LADIES and gentlemen, we are now moments away from 2014. If you are an employee, most of you will be looking forward to this time of the year as it may mean year-end holidays and bonuses.
Some of you may also be busy making your New Year resolutions. But if you are a business owner, you may be busy coming up with your business plan for next year.
Planning for the year ahead requires a bit of both reflecting on the past and looking forward to the future. Apart from my own annual business plan, as a marketing consultant, I also help some of my clients come up with their marketing plans for the year ahead, or elements of the plan.
The first order of the day is to narrow down the objectives and then come up with goals and plans to achieve those goals.
Naturally, the goals and objectives are always positive and geared towards growth. But any marketer or business owner will tell you, the marketing plan is always one of the plans that are changed the most throughout the year. Depending on what the company is offering and which market they operate in, for some companies, the marketing plan can be so fluid and dynamic that it can be changed as frequently as once a month or week.
Marketers have it tough and I often tell people who aspire to be marketing managers or want to be hired as one that if you are the type of person who likes routine work or following a set of rules, you are not suitable to be a marketer. People who are successful marketers are not just required to be able to change quickly when it comes to their marketing activities but also know how to run faster than the pack. Basically you cannot provide strategic marketing direction without knowing what is ahead or at least having the foresight to understand what will take place.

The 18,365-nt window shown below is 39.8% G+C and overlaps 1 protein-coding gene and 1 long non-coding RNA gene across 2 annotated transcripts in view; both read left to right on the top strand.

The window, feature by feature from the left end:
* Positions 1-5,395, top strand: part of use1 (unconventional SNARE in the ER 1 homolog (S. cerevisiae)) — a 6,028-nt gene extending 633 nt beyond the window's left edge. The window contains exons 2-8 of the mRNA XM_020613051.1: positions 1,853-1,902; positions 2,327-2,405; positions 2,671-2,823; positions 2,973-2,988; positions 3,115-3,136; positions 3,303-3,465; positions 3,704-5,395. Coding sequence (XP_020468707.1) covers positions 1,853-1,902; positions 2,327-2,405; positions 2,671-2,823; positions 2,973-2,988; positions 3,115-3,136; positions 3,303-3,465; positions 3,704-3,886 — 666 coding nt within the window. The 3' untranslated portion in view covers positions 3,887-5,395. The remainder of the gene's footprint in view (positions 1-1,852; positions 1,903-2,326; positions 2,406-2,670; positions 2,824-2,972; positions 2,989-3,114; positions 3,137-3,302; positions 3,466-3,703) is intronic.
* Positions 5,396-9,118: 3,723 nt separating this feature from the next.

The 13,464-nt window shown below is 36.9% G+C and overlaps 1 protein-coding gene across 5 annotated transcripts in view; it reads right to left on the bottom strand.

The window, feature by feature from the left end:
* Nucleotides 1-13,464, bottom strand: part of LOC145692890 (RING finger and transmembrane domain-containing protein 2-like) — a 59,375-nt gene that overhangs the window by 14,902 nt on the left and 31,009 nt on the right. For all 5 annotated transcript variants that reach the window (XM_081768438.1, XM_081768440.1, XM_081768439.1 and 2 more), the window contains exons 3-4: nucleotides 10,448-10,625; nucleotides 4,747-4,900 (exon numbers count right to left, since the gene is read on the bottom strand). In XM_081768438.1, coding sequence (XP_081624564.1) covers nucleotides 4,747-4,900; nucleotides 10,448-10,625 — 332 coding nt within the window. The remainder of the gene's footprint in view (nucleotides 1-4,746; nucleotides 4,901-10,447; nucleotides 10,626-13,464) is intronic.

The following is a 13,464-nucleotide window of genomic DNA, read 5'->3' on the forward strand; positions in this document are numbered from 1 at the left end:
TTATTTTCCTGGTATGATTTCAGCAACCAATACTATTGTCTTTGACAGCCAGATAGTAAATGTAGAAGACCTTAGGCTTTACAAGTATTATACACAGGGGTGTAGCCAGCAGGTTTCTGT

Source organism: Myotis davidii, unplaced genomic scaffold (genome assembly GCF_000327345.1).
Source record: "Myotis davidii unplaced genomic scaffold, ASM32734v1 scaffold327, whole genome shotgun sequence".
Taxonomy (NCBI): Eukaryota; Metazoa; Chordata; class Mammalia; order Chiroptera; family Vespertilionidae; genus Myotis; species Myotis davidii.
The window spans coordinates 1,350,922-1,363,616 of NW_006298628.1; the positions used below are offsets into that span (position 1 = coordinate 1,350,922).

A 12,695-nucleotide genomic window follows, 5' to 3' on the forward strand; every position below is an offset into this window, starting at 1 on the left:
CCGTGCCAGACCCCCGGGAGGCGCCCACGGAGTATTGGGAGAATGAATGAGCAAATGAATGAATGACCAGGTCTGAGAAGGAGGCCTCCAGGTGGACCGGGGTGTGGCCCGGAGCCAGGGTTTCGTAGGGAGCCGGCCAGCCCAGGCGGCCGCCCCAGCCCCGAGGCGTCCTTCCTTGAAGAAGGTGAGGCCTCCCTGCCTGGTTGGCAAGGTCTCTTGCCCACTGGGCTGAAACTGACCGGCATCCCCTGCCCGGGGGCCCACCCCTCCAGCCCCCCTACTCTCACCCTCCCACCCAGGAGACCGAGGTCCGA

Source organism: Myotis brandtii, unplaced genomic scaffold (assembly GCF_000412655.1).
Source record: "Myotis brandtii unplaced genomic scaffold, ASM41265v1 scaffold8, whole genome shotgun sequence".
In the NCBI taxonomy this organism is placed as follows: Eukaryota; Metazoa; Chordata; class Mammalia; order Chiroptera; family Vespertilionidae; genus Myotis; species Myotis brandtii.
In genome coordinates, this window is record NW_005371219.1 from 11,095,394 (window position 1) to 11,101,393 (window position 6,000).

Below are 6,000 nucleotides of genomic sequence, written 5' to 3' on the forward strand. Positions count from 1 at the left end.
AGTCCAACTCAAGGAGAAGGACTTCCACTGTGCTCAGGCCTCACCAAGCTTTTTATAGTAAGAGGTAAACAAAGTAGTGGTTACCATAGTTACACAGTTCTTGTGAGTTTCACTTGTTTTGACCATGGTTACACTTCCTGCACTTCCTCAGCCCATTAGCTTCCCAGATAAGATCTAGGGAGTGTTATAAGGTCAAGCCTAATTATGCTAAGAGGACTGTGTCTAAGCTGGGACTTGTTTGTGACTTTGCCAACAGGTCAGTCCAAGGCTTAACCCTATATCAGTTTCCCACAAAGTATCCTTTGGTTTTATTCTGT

But change is something not everyone can embrace with open arms, especially for entrepreneurs. It always feels safe to stick to the same business model or plan every year. They think that as long as that plan is not “killing” the business, why not? For example, I am always amazed by one of my friends who is still using a very old handphone (I think it is eight years old) while I have already changed three phones in the span of that period.
He can afford a new one, but stubbornly refuses to get one. Two years ago, his nephew had enough of his stubbornness and bought him a touchscreen smartphone. When I met this friend again recently, I saw he was still using the old phone. I asked about the new phone and he said it was sitting in his drawer as he found it just too troublesome to transfer all his contact details from the old phone to the new one. He was comfortable with the functions of the old one and did not feel like learning the functions of the new phone.
He does not realise just how much he is missing out on.
While there are few people like my friend, I think sometimes entrepreneurs can be like that when it comes to things they need to change in their business. It could be a non-performing employee whom they know they should have let go a long time ago, but just did not want to for fear of rocking the boat.
So they end up paying for non-performance year in and year out, to the detriment of the business.
It could be products they need to retire from their offerings or offices or outlets they need to relocate. It could also be about learning new things or new technology and starting from zero again.
All are hard and uncomfortable decisions especially when change is involved. Change is risky and can be a scary path, but if deep down we know and realise that the change will bring about something better, then we should not be afraid to change. Now is the time.
Jeanisha doesn’t like last minute changes, but equates the need to change with water that needs to be constantly flowing to be fresh. She is more fearful of having her business end up like the water in the Dead Sea. Talk to her at firstname.lastname@example.org. Happy New Year!
1.The finish line
2.The little things count
3.Being good matters
4.Standing on the shoulders of giants
5.Don’t give up in the face of failure
8.Focusing on the positives can do wonders
10.Dreams do come true
11.Eagerness to win customers makes people forget how to keep existing ones
12.Staying the course
13.Improvement through observation
14.Make your brank stick
15.Hard work equates to good work?
17.The power of surprise
18.A bold lesson